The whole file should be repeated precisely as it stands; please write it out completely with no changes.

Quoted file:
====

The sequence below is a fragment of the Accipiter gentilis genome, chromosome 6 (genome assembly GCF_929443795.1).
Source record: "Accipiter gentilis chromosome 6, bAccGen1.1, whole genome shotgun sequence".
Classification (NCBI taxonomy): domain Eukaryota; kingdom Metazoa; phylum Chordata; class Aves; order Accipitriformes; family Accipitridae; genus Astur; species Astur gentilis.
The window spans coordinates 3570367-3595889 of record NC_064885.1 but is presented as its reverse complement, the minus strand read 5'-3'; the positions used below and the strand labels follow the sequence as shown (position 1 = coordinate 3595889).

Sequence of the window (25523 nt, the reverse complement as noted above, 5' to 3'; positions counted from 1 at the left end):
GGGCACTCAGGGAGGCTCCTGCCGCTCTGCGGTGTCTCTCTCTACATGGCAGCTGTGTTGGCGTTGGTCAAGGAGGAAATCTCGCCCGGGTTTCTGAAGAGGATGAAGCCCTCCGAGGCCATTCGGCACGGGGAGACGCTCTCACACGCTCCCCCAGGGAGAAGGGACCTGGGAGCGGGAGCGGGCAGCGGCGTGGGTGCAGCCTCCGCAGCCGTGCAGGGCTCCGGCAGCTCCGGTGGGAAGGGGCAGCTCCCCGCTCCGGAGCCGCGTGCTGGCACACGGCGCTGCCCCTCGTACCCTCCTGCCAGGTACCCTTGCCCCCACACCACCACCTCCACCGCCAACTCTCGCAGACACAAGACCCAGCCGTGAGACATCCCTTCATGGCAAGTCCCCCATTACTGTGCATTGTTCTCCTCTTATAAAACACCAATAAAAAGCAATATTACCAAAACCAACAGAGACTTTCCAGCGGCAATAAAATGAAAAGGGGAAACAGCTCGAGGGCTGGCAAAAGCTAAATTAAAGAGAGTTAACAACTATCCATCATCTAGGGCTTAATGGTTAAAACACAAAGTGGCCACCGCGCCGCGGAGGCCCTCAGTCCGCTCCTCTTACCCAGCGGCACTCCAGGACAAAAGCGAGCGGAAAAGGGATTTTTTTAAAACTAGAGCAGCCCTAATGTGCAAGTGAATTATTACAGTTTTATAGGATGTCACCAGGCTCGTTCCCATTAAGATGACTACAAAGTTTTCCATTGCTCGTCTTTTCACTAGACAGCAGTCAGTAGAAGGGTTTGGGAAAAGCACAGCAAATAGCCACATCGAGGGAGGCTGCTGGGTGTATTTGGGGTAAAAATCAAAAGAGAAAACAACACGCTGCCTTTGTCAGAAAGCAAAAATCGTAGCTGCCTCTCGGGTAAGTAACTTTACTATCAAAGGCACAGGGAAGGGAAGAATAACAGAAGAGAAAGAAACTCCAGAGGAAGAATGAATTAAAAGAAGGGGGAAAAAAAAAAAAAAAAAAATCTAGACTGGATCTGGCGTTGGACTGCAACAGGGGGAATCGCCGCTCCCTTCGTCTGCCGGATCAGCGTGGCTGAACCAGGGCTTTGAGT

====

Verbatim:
The sequence below is a fragment of the Accipiter gentilis genome, chromosome 6 (genome assembly GCF_929443795.1).
Source record: "Accipiter gentilis chromosome 6, bAccGen1.1, whole genome shotgun sequence".
Classification (NCBI taxonomy): domain Eukaryota; kingdom Metazoa; phylum Chordata; class Aves; order Accipitriformes; family Accipitridae; genus Astur; species Astur gentilis.
The window spans coordinates 3570367-3595889 of record NC_064885.1 but is presented as its reverse complement, the minus strand read 5'-3'; the positions used below and the strand labels follow the sequence as shown (position 1 = coordinate 3595889).

Sequence of the window (25523 nt, the reverse complement as noted above, 5' to 3'; positions counted from 1 at the left end):
GGGCACTCAGGGAGGCTCCTGCCGCTCTGCGGTGTCTCTCTCTACATGGCAGCTGTGTTGGCGTTGGTCAAGGAGGAAATCTCGCCCGGGTTTCTGAAGAGGATGAAGCCCTCCGAGGCCATTCGGCACGGGGAGACGCTCTCACACGCTCCCCCAGGGAGAAGGGACCTGGGAGCGGGAGCGGGCAGCGGCGTGGGTGCAGCCTCCGCAGCCGTGCAGGGCTCCGGCAGCTCCGGTGGGAAGGGGCAGCTCCCCGCTCCGGAGCCGCGTGCTGGCACACGGCGCTGCCCCTCGTACCCTCCTGCCAGGTACCCTTGCCCCCACACCACCACCTCCACCGCCAACTCTCGCAGACACAAGACCCAGCCGTGAGACATCCCTTCATGGCAAGTCCCCCATTACTGTGCATTGTTCTCCTCTTATAAAACACCAATAAAAAGCAATATTACCAAAACCAACAGAGACTTTCCAGCGGCAATAAAATGAAAAGGGGAAACAGCTCGAGGGCTGGCAAAAGCTAAATTAAAGAGAGTTAACAACTATCCATCATCTAGGGCTTAATGGTTAAAACACAAAGTGGCCACCGCGCCGCGGAGGCCCTCAGTCCGCTCCTCTTACCCAGCGGCACTCCAGGACAAAAGCGAGCGGAAAAGGGATTTTTTTAAAACTAGAGCAGCCCTAATGTGCAAGTGAATTATTACAGTTTTATAGGATGTCACCAGGCTCGTTCCCATTAAGATGACTACAAAGTTTTCCATTGCTCGTCTTTTCACTAGACAGCAGTCAGTAGAAGGGTTTGGGAAAAGCACAGCAAATAGCCACATCGAGGGAGGCTGCTGGGTGTATTTGGGGTAAAAATCAAAAGAGAAAACAACACGCTGCCTTTGTCAGAAAGCAAAAATCGTAGCTGCCTCTCGGGTAAGTAACTTTACTATCAAAGGCACAGGGAAGGGAAGAATAACAGAAGAGAAAGAAACTCCAGAGGAAGAATGAATTAAAAGAAGGGGGAAAAAAAAAAAAAAAAAAATCTAGACTGGATCTGGCGTTGGACTGCAACAGGGGGAATCGCCGCTCCCTTCGTCTGCCGGATCAGCGTGGCTGAACCAGGGCTTTGAGT